Pariyanta: 3 definitions

Introduction

Pariyanta means something in Hinduism, Sanskrit, Buddhism, Pali. If you want to know the exact meaning, history, etymology or English translation of this term then check out the descriptions on this page. Add your comment or reference to a book if you want to contribute to this summary article.

Languages of India and abroad

Pali-English dictionary

[«previous (P) next»] — Pariyanta in Pali glossary
Source: BuddhaSasana: Concise Pali-English Dictionary

pariyanta : (m.) the end; limit; climax; border.

Source: Sutta: The Pali Text Society's Pali-English Dictionary

Pariyanta, (pari+anta, cp. Sk. paryanta) 1. limit, end, climax, border S. I, 80 (manāpa° “limit-point in enjoyment”; cp. C. nipphattikaṃ koṭikaṃ K. S. 320); J. I, 149 (hattha-pāda° hoofs), 221 (udaka°), 223 (sara°); II, 200 (aṅgana°); Pv. II, 1312; DhA. III, 172 (parisa°). ‹-› 2. limit, boundary, restriction, limitation Vin. II, 59, 60 (āpatti°); Nd1 483 (distinguishes between 4 pariyantā with ref. to one’s character, viz. sīlasaṃvara° indriyasaṃvara°, bhojane mattaññutā°, jāgariyânuyoga°). ‹-› 3. (adj. -°) bounded by, limited by, surrounded, ending in Vin. IV, 31; M. III, 90; S. II, 122 (āyu°); A. I, 164 (id.); Sn. 577 (bhedana°); Pv. I, 1013 (parikkhitta PvA. 52).—apariyanta (adj.) boundless, limitless PvA. 58, 166.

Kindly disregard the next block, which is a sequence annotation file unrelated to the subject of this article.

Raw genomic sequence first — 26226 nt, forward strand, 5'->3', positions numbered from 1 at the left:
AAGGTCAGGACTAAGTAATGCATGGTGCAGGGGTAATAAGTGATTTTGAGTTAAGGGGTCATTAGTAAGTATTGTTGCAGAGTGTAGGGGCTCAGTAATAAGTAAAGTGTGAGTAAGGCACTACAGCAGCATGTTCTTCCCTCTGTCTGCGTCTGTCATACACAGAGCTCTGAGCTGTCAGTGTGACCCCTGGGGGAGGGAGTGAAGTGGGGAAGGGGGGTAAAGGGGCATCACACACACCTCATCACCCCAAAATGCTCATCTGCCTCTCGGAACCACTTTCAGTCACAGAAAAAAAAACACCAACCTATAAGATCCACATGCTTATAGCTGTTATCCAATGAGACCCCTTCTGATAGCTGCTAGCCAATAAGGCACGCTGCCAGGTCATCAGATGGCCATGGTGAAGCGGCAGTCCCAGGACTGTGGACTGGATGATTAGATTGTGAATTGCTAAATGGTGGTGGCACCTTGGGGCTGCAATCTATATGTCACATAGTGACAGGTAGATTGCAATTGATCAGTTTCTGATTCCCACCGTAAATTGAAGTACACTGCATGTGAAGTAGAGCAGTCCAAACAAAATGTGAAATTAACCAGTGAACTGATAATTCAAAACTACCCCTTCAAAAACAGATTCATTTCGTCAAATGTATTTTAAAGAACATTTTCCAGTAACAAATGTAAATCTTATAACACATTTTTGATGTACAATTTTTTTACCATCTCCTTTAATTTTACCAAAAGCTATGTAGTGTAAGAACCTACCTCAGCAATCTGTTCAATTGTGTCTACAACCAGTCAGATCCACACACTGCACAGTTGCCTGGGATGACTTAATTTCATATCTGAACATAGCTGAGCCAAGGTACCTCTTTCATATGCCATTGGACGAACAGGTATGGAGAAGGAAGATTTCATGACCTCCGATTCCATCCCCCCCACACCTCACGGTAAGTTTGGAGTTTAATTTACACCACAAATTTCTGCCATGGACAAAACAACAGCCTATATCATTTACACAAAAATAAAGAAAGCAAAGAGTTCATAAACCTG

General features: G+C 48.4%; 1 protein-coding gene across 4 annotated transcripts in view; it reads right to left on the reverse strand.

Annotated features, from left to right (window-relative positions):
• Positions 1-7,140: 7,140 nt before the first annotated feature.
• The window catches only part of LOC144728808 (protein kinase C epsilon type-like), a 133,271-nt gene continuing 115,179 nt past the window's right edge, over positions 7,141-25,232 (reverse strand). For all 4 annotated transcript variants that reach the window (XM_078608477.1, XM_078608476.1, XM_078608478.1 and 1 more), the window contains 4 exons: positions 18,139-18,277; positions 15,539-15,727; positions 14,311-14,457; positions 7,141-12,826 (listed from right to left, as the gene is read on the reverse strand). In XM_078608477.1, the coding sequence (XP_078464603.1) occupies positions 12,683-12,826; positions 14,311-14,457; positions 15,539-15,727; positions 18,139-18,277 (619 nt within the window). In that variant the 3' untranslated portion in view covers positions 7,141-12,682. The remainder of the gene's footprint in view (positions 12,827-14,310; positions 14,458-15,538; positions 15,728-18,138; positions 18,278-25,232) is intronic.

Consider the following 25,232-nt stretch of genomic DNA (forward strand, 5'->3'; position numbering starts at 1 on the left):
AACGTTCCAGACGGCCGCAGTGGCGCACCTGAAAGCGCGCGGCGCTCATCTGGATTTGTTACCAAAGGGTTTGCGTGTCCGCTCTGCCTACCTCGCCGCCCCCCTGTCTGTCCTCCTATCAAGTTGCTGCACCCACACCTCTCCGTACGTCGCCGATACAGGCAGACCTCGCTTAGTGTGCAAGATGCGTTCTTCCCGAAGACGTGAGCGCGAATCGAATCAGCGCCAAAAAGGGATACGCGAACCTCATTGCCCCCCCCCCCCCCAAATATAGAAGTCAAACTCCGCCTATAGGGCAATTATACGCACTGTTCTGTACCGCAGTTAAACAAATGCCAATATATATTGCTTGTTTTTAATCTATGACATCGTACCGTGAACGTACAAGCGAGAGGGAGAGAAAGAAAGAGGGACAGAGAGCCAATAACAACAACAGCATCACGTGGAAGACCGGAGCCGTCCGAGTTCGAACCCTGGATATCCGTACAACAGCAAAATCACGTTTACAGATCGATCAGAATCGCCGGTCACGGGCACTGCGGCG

Pali book cover
context information

Pali is the language of the Tipiṭaka, which is the sacred canon of Theravāda Buddhism and contains much of the Buddha’s speech. Closeley related to Sanskrit, both languages are used interchangeably between religions.

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Sanskrit-English dictionary

[«previous (P) next»] — Pariyanta in Sanskrit glossary
Source: Cologne Digital Sanskrit Dictionaries: Edgerton Buddhist Hybrid Sanskrit Dictionary

Pariyanta (परियन्त).—m. (= Pali id., Sanskrit paryanta), end, limit: parvatacakravāḍa-pariyantāḥ (so text, acc. pl. m.; …āvasati sarvān) Gv 254.18 (verse).

context information

Sanskrit, also spelled संस्कृतम् (saṃskṛtam), is an ancient language of India commonly seen as the grandmother of the Indo-European language family. Closely allied with Prakrit and Pali, Sanskrit is more exhaustive in both grammar and terms and has the most extensive collection of literature in the world, greatly surpassing its sister-languages Greek and Latin.

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